This article originally appeared in PC Gamer UK issue 242.
Competition is surprisingly sparse in the free-to-play racing category. Trackmania: Nations Forever and Need for Speed World stand out as key players, but there’s a new contender brrm-ing for their glory. With a detailed driving model and huge amounts of customisation, Victory is already a few car lengths ahead of the pack.
The game is set in a future in which everyone has become reliant on robotic transport, and the technological advance has sent the big car corps crashing out of business. The sport of racing swiftly followed, but a group of drivers have banded together to bring back the art of going fast. As one of those drivers, you get to create your own car from scratch and battle for supremacy online across 15 tracks, with many more to come as developers Vae Victis update the game.
The five-minute races take two or three laps around each circuit, which are divided up into FIRST LOOK Bringing serious simulation to free-to-play racing. three themed zones. English countryside tracks offer tight, technical turns and tricky elevation changes, Arctic tracks thrive on straightline speed and rust-coloured industrial tracks offer a balance of both. Holding down the acceleration button and torpedoing every corner at maximum speed will get you nowhere. Smashing the chequered flag ahead of your competitors on these tracks will require some finesse. There’s a serious racing engine under Victory’s slick, accessible chassis.
Accurately modelled suspension, car weight, car tuning, vast customisation options and slipstream mechanics combine to offer a convincing semblance of real racing. Victory’s driving won’t stand up to the expert eyes of the most discerning racing sim vets, but it’s not trying to. It’s designed to introduce casual racing fans to the world of braking zones and racing lines without sending them careening into a wall of frustration.
To achieve this Vae Victis started with a complex driving model and added layers of racing assist programs to create an introductory casual mode that will appeal to newcomers. At low levels, subtle degrees of cornering and braking assistance will kick in for tough turns if the player is coming in too fast. Lessons learned at this level will be invaluable in Victory’s semipro and pro difficulty tiers – and hopefully in life. Remember: corners are bendy.
With every race, you’ll earn experience and a wad of in-game currency to spend on your car. Impatient racers might prefer to splurge some real-world cash instead: at the moment, every car part and item can be bought with both kinds of currency. As you zoom towards the level 60 cap you’ll transition through three difficulty levels, and those driving assists will gradually disappear. At the highest level, you’ll be wrestling rowdy supercars with no help at all, against other humans with similarly horsepowered beasts. Vae Victis aim to add AI racers after the game’s launch, but it’ll be staunchly PvP on release: the difficulty levels existing to segregate racers into similarly skilled packs.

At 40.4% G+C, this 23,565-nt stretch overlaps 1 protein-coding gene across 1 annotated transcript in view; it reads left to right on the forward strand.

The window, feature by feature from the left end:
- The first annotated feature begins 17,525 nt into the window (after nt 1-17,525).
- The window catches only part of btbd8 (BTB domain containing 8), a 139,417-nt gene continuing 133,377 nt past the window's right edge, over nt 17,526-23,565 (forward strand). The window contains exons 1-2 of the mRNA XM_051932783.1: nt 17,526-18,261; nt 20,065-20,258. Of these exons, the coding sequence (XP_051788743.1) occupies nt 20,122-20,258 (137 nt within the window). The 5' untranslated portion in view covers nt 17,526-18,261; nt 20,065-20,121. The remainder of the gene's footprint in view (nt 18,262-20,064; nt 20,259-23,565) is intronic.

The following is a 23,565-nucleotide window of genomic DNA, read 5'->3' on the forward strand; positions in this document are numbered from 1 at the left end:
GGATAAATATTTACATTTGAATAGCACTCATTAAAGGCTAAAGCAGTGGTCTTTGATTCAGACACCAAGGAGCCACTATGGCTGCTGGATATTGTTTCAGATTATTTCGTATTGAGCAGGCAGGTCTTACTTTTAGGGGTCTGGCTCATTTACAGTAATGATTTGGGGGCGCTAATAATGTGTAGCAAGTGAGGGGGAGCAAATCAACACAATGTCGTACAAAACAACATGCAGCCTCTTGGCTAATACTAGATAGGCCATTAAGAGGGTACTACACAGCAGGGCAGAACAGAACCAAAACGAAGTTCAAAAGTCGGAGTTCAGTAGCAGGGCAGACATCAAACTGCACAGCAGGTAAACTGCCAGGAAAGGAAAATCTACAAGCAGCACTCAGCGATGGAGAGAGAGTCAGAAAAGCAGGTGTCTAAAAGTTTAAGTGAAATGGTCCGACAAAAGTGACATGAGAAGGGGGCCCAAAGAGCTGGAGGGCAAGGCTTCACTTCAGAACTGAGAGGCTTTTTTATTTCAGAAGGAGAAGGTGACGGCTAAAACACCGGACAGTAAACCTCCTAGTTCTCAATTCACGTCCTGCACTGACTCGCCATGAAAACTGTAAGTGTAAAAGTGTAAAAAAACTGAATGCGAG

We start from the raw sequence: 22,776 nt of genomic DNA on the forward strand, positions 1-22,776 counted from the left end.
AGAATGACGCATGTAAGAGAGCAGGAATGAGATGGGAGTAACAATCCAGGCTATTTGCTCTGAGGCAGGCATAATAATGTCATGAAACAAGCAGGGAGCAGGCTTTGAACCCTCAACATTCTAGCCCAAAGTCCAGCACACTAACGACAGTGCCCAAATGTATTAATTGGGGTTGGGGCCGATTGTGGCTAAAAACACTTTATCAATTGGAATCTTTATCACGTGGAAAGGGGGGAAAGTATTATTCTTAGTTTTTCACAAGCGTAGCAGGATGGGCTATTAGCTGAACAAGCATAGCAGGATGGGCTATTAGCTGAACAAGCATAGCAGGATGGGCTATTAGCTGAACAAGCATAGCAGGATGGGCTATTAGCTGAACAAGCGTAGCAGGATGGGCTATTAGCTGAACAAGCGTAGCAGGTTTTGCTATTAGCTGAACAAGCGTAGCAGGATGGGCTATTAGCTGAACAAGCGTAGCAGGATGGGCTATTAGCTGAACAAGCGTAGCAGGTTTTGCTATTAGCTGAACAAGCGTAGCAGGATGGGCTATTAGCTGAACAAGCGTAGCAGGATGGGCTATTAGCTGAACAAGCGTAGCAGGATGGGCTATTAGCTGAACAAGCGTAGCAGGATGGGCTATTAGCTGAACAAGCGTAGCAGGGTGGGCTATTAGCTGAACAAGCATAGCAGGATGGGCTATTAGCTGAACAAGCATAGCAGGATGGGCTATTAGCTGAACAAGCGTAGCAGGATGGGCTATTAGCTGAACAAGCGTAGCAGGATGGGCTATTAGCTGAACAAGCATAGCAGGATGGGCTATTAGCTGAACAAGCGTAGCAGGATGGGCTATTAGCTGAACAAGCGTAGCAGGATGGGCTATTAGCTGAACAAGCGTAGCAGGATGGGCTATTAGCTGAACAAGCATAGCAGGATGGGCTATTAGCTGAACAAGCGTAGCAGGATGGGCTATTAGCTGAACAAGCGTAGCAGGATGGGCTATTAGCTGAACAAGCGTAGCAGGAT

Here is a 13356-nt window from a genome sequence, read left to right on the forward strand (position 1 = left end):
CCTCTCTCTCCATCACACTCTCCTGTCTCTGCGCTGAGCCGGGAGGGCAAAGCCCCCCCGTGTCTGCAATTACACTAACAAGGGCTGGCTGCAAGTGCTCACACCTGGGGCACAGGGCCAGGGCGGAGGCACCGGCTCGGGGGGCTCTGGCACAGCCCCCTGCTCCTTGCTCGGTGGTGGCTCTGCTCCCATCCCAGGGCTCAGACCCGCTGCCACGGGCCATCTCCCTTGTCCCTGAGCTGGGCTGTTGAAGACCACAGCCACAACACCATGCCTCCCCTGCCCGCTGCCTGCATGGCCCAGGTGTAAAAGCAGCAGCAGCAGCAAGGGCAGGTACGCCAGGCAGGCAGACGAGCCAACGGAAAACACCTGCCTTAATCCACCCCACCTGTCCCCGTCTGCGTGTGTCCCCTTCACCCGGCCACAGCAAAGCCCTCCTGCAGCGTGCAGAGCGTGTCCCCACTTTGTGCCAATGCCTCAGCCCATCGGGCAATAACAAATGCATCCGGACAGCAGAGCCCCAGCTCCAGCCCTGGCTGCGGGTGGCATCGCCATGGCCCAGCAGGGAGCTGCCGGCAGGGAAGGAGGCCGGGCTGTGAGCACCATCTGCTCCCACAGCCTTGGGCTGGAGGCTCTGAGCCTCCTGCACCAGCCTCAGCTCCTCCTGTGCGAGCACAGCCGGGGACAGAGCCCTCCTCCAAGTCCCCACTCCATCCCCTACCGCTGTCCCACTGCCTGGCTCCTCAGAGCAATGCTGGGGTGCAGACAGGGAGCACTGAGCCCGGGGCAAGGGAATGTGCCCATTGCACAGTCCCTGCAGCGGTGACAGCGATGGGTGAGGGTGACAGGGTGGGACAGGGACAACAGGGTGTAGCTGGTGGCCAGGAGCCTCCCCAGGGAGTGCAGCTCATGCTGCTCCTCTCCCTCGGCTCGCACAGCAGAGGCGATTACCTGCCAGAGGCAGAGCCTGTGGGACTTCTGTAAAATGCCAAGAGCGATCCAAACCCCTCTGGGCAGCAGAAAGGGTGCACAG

It’s not just the racing that changes as you move up the ranks. The cars change completely. Every car in Victory is made by players. A detailed vehicle creation suite lets you combine a selection of a dozen or so nose cones, central chassis sections and rear ends to form a sleek base template. A gratuitous selection of decals, colours, patterns and finishes can then be pasted directly onto the vehicle’s surface to create something incredible. Or hideous.
The style of the available parts changes from tier to tier. Body parts available at levels 1-20 all riff on classic designs from the golden age of motor racing, when cars tended to explode more often than they crossed the finish line. Narrow bodies, exposed engines and great big grilles dominate early races, but before long you’ll find yourself lining up alongside experimental early Formula 1 designs from the 1970s and 1980s. At the highest level, cars resemble modern F1 vehicles, but with a futuristic twist. Arching nose-cones and liquid finishes lend a space age feel to Victory’s fastest racers.
The vast array of customisation options will ensure that each car is unique. Vae Victis hope that the urge to keep tweaking and improving these cars will keep players coming back, but for the most part these chassis options will be purely cosmetic, so you’ll be able to tinker away without losing your racing edge.
Performance customisation can be applied with a separate selection of upgrades that can be slotted into 12 open spaces on each car. These can be bought in the item shop or earned through races, provide engine performance boosts, better grip, improve acceleration and other racing improvements.
The developers have big plans for extra tracks and racing modes after launch, including a NASCAR-style oval race and larger grids to support more players, but for now the rich vehicle creator and 15 starting tracks should be plenty to be going on with.